• Items you want to review on a regular basis. Things you would like to do, places you would like to visit, books, movies, courses, personal projects, etc. These items should be somewhere you review with some frequency. The Someday/Maybe list is ideal for remembering these things — provided you are in the habit of including it in your Weekly Review, of course.
  • Things to do or think about at a certain date in the future. These are committed actions that you don’t need to keep in mind in your Calendar until the time they are due. Here you need a system that displays, triggers or reminds you of those actions at the right time, such as a Tickler File, a special calendar or a scheduled email service.

Project support material

To carry out your projects, you will probably need relevant information in different formats on the issues related to each project, so that you can make the right decisions when the time comes: plans, strategies, technical information, administrative documentation, execution details, related articles, links to related material, etc.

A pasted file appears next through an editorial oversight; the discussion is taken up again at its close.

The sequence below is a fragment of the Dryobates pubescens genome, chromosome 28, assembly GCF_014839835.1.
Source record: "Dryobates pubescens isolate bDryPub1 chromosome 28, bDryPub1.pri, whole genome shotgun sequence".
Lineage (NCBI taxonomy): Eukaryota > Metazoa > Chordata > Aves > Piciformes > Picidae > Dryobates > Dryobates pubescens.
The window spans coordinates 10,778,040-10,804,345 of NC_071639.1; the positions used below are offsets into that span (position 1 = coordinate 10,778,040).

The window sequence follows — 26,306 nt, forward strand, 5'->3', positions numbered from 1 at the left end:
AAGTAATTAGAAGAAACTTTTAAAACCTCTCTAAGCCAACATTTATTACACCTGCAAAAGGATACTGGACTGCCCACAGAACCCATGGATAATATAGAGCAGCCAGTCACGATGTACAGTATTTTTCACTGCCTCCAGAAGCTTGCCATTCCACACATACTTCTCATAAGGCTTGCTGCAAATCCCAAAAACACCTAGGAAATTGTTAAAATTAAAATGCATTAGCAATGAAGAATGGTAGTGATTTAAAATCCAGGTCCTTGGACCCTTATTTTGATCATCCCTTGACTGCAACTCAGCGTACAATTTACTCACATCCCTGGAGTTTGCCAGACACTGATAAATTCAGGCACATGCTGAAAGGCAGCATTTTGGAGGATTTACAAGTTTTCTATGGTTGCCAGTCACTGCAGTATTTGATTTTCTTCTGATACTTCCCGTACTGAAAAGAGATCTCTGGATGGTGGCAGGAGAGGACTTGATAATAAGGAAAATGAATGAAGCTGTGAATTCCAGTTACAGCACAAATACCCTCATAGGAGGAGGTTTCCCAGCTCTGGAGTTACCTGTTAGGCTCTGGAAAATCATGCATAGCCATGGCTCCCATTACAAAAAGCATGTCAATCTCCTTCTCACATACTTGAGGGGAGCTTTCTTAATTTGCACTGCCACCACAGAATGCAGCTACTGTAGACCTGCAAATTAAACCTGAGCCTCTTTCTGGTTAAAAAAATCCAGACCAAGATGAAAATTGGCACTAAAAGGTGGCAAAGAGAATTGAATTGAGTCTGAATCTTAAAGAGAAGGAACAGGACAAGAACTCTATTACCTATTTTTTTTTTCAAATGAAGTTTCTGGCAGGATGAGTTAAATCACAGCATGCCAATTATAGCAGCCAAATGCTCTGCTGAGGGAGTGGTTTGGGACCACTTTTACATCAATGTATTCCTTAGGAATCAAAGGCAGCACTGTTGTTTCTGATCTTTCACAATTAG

You need a place to store all this, which allows you to classify the information in some way. Project Support Material should be next to the project actions, but not mixed with them. A physical folder may work, but in this case and due to the large volume of information that can accumulate, digital tools for managing notes and files, such as Evernote, Dropbox, etc., allow a better and more convenient access to the information.

Reference material

Surely, you get your hands on a large amount of information every day that may be relevant to your work or lifestyle. Unlike project support material, this information does not need to be reviewed from time to time, but simply be available for when the time comes that you need to consult it.

Here, a good classification system is important, because it will end up being the category of your organizational system with the highest volume of data.


When something is no longer needed or is irrelevant, it’s important to remove it from the system because, while it may not take up physical space, it does take up space in your psyche. This section is more important than it seems, because we tend to accumulate things that end up deteriorating our organization. If your organizational system contains a lot of obsolete and meaningless stuff, you are going to be more reluctant to use it.

Francisco Sáez

Francisco is the founder and CEO of FacileThings. He is also a Software Engineer who is passionate about personal productivity and the GTD philosophy as a means to a better life.